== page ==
Expenditures related to international trade are reflected in the Government of Canada's Budget 2016, though not in an extensive manner. This bulletin highlights key budget expenditures or trade infrastructure projects that will affect international trade supply chains and the cost of trading across international borders.
International Trade Agreements: Ratification, Consultation and Emerging Markets
Budget 2016 confirms that the Government is committed to complete the final steps to the implementation of the Canada-European Union Comprehensive Economic and Trade Agreement ("CETA") including ratification to bring it into Canadian law, a process the government says will be "swift". Although the previous government had announced the intention to provide several billion dollars in compensation over a 15 year period to the supply managed agriculture industry for increased imports of certain products from the European Union due to CETA implementation (e.g., cheese), Budget 2016 is silent on the prior funding announcement or funding for any new initiatives or programs to this sector in the light of the pending ratification. The government also confirms that it will continue to consult Canadians on the merits of the ratification of the Trans-Pacific Partnership Agreement ("TPP"). Further, Budget 2016 explicitly indicates that the government is committed to deepening its trade relationships with large, emerging markets, including China and India.
Tariff Measures: Reducing the Cost of Imports
Budget 2016 states that the government will unilaterally eliminate tariffs on "about" a dozen manufacturing inputs. The government estimates this will produce the equivalent of $9 million in tariff savings over the next five years. Budget 2016 does not specify the particular tariff items, but notes that it will be "in the consumer goods and transportation sectors". Moreover, the government intends to commence public consultations on eliminating tariffs on food manufacturing ingredients for use in the agri-food processing industry other than supply managed products, i.e. dairy (including cheese), eggs, poultry products. Finally, Budget 2016 will waive the 25 per cent tariff on ferries of all sizes imported after October 1, 2015, which the government estimates will result in $118 million in duty savings over six years. More broadly, Budget 2016 anticipates that import duties will decrease "slightly" by 2020 due to the implementation of the Canada-Korea Free Trade Agreement, the CETA and the potential introduction of the TPP.
Trade Remedies: Changes to Canada's Anti-dumping and Countervailing Duty Regime
Budget 2016 states that the government is currently taking steps to "improve" its ability to respond to dumped and subsidized imports including through specific legislative amendments, which likely would involve changes to the Special Import Measures Act, the principal Canadian legislation regulating Canada's trade remedy system. Key stakeholder pre-budget submissions argue for several technical changes including clarification of what is an affiliated party transaction, the granting of the domestic industry the right to participate in any appeals on whether an imported product is like products being investigated for dumping, and transparency of import data. Consistent with the highly technical nature of any proposed changes, Budget 2016 announces that the government will consult stakeholders so as to offer Canadian businesses "the ability to respond to changing global trade conditions."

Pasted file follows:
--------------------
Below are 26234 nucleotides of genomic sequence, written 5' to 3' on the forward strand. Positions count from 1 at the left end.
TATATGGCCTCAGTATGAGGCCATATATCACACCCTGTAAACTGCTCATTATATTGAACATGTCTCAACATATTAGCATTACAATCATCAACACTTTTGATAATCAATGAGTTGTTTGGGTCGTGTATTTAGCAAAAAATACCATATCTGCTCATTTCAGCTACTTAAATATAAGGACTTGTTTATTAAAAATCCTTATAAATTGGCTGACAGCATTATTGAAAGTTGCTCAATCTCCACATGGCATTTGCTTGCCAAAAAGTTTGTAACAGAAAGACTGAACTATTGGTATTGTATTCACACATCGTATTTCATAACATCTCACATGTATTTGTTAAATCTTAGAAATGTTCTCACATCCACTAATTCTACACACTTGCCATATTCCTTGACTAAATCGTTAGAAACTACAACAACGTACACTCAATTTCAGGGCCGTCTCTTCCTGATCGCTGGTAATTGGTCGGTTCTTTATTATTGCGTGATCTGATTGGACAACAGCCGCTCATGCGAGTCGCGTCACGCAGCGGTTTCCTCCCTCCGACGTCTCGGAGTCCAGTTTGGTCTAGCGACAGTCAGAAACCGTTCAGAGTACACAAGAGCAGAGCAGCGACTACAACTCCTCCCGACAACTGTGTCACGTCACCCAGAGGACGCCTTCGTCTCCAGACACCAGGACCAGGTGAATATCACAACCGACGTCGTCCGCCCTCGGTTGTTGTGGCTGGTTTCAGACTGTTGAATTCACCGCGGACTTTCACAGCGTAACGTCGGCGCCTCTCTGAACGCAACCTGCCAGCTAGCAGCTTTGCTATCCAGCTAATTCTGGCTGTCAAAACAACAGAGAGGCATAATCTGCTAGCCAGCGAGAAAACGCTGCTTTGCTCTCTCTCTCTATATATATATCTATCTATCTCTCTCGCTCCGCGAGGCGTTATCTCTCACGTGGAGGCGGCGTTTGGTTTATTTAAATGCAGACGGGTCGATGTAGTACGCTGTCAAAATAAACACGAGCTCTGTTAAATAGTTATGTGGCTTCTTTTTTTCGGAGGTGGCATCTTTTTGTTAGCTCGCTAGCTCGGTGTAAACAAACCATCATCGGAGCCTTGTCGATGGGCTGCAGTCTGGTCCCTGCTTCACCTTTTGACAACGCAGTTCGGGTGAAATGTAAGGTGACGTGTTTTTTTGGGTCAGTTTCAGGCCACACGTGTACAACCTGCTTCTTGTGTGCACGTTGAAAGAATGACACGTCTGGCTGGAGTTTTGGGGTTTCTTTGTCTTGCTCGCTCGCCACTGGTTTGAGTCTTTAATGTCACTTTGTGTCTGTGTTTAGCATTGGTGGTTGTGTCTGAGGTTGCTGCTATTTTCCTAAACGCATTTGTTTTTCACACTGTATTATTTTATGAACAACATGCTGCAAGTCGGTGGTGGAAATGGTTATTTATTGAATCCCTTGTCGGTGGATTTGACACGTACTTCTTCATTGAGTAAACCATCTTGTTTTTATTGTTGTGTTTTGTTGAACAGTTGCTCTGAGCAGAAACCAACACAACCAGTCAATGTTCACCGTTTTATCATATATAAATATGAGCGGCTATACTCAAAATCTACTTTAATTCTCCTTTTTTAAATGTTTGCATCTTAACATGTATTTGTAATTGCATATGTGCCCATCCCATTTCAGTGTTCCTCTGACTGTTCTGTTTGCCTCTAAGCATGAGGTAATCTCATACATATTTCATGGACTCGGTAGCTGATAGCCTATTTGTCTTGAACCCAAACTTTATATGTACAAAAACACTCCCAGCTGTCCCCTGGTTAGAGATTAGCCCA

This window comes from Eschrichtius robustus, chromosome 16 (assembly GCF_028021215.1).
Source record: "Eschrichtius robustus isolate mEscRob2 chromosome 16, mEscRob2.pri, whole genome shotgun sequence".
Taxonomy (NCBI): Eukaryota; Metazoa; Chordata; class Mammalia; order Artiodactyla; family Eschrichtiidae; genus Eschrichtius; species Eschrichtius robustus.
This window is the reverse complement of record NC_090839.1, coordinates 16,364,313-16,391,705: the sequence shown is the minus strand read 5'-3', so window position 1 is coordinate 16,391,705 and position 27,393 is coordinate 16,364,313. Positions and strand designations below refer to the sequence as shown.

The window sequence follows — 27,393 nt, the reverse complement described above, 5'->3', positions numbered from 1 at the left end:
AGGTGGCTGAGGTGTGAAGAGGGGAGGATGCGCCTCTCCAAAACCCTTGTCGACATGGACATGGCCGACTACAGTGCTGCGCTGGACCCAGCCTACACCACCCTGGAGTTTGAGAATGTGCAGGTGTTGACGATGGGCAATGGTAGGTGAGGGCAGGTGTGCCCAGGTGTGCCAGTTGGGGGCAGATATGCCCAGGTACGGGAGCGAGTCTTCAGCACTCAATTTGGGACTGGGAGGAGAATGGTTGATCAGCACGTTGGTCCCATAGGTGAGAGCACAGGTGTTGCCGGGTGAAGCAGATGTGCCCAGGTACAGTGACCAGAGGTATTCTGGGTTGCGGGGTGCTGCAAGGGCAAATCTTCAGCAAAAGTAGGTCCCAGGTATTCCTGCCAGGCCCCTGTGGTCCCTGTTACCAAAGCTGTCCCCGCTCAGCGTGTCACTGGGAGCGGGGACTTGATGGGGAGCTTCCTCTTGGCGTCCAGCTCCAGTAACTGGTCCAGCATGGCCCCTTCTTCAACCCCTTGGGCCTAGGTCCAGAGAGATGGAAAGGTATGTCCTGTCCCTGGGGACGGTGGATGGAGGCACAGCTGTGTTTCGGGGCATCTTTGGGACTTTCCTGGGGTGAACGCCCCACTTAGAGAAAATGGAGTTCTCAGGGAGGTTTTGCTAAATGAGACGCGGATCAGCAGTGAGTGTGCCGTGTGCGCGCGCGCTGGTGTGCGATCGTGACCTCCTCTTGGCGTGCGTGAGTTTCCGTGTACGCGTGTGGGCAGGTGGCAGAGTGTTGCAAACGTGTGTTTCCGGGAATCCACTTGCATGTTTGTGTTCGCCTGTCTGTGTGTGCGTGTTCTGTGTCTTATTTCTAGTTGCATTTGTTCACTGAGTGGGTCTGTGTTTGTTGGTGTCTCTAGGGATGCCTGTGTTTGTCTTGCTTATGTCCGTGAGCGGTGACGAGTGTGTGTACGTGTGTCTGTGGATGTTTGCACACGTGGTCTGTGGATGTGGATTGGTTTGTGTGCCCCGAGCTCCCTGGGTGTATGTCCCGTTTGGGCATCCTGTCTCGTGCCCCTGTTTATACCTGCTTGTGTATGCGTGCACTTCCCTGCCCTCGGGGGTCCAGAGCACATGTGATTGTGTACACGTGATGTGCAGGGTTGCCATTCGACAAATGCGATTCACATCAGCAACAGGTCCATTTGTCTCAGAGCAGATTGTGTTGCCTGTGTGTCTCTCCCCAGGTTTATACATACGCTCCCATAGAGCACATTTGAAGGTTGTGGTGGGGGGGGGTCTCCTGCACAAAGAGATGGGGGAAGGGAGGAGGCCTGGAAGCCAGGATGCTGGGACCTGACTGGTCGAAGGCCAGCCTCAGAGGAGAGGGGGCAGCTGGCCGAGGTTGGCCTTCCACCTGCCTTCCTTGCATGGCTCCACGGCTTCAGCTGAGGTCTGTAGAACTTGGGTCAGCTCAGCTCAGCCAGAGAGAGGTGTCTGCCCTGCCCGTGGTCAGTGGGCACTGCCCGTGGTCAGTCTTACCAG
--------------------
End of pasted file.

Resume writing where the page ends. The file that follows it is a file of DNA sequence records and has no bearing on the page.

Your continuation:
Budget 2016 notes that the Canada Border Services Agency's export verification process supports the objective of preventing the proliferation of weapons of mass destruction and the export of goods that have been obtained illegally. With this stated objective, Budget 2016 proposes expenditures of $13.9 million over five years, beginning in 2016 to improve the Canada Border Service Agency's export verification process. Budget 2016 states the expenditure is intended to enhance the Agency's identification processes, and increase its examination rates of high-risk shipments. Budget 2016 does not provide details, which are likely to be made known through stakeholder consultations.
International Trade Infrastructure: Gordie How International Bridge Project
The Windsor-Detroit corridor is one of Canada's most important trade conduits with the United States: In 2013, 2.4 million trucks carrying $100 billion in trade used this corridor. More than 99 percent of trucks in the corridor use the current Ambassador Bridge, which the government says will have difficulty handling forecasted traffic demand. Consistent with this view, Budget 2016 notes that the government has been working with the State of Michigan and the U.S. federal government to construct a new international crossing, called the Gordie Howe International Bridge, between Windsor and Detroit and that on January 20, 2016 three short-listed bidders were announced for the construction of the bridge. Budget 2016 advises that the government will be issuing in the coming months the Request for Proposals to select the private sector partner for the construction and ongoing operation of the new crossing.
Budget 2016 offers an indication of government intention on several international trade policy initiatives that are intended to have an impact on international supply chains. Because of the absence of specific details, government changes to trade laws and how these are to be administered are expected to be provided through consultations, notices and draft regulations. We suggest that it would be prudent for businesses to monitor and take advantage of opportunities to consult and communicate with the government, as appropriate, as these initiatives take legal shape.